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Young Climate Change Leaders Programme 

September 2022 to Present

Supported by:

Climate Change is a global issue which will have ramifications for future generations forever. Although the global population will be effected, Indigenous communities are one group who are most vulnerable to the effects of climate change.

This includes the Indigenous People of the Rupununi in Guyana. Examples of climate change induced issues include drought, flooding and food security. 

As the future leaders of the Rupununi, it is essential that the Youth of the region understand climate change and have the capacity to build resilience.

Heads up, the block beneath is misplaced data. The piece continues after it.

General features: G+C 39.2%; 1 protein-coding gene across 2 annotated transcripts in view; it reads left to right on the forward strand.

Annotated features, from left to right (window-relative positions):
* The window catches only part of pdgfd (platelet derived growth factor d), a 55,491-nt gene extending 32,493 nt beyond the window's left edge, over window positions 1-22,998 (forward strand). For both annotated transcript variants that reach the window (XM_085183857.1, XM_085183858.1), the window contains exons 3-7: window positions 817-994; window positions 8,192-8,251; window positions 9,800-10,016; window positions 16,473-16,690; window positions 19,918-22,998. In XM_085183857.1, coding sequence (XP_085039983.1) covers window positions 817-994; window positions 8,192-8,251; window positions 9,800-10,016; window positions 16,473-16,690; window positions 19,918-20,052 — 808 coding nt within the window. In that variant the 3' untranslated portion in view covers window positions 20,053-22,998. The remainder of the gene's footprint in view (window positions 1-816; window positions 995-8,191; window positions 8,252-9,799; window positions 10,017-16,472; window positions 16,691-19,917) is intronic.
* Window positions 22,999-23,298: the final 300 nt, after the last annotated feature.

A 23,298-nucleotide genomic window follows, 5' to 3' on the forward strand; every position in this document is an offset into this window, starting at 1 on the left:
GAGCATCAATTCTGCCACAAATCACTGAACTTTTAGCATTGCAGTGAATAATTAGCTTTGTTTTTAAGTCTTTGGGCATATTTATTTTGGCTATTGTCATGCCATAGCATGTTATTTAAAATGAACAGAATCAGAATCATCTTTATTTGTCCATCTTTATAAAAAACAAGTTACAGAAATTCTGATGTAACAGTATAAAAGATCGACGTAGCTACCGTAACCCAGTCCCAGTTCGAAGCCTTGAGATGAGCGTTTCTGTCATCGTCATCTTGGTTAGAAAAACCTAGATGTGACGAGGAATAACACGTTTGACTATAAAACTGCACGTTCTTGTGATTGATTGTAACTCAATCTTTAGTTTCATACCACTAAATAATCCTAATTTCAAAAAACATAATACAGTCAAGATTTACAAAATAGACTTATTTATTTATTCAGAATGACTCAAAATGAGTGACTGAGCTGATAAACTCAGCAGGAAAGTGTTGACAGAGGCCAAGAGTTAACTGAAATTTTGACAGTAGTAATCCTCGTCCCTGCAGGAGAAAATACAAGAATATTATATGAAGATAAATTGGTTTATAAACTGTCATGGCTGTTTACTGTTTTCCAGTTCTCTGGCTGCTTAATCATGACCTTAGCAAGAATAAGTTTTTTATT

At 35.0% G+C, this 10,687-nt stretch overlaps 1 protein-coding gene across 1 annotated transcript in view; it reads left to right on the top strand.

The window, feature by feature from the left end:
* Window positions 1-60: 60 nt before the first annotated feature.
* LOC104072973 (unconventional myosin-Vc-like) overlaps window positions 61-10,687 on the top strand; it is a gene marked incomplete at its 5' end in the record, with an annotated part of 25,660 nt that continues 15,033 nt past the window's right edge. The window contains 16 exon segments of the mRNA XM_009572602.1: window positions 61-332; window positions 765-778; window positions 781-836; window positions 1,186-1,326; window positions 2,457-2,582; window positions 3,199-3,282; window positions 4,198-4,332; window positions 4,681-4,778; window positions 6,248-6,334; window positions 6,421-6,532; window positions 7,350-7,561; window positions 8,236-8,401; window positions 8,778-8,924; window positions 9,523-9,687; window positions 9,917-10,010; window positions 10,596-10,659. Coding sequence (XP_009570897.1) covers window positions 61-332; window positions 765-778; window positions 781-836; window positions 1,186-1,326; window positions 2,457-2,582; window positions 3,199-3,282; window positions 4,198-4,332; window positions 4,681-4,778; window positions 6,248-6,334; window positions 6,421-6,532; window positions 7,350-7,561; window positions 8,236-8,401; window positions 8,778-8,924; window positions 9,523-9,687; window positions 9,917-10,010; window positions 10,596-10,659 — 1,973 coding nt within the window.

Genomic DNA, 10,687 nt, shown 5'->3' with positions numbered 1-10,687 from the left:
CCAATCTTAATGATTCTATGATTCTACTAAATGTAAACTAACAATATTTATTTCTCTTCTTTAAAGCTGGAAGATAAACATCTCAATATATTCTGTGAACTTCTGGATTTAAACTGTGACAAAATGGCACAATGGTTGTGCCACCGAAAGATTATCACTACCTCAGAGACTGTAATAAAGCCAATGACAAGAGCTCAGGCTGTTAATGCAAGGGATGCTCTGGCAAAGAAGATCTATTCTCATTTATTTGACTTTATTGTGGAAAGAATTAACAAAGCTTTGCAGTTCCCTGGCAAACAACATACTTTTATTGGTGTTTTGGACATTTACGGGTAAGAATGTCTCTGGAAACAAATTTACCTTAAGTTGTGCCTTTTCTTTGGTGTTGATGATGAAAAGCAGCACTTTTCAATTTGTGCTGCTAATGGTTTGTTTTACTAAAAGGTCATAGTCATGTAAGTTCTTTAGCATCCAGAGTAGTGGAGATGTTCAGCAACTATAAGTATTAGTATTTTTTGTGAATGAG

The SRCS have therefore created the "Young Climate Change Leaders Programme". The focus is to educate Indigenous Youth on the multifaceted issue of climate change and to support them to build climate change resilience in their communities.

In 2022 and 2023, the SRCS worked with 10 communities in the Rupununi to help build their climate resilience by holding workshops, writing proposals for working and hosting a Climate Change Camp.

In 2024, the SRCS partnered with the Regional Democratic Council for Region 9 to host the region's first Youth Forum with a focus on Climate Change where 1 Indigenous Youth from all 57 communities attended.

The SRCS is now continuing to support Indigenous Youth in communities across the Rupununi to implement climate resilience projects.


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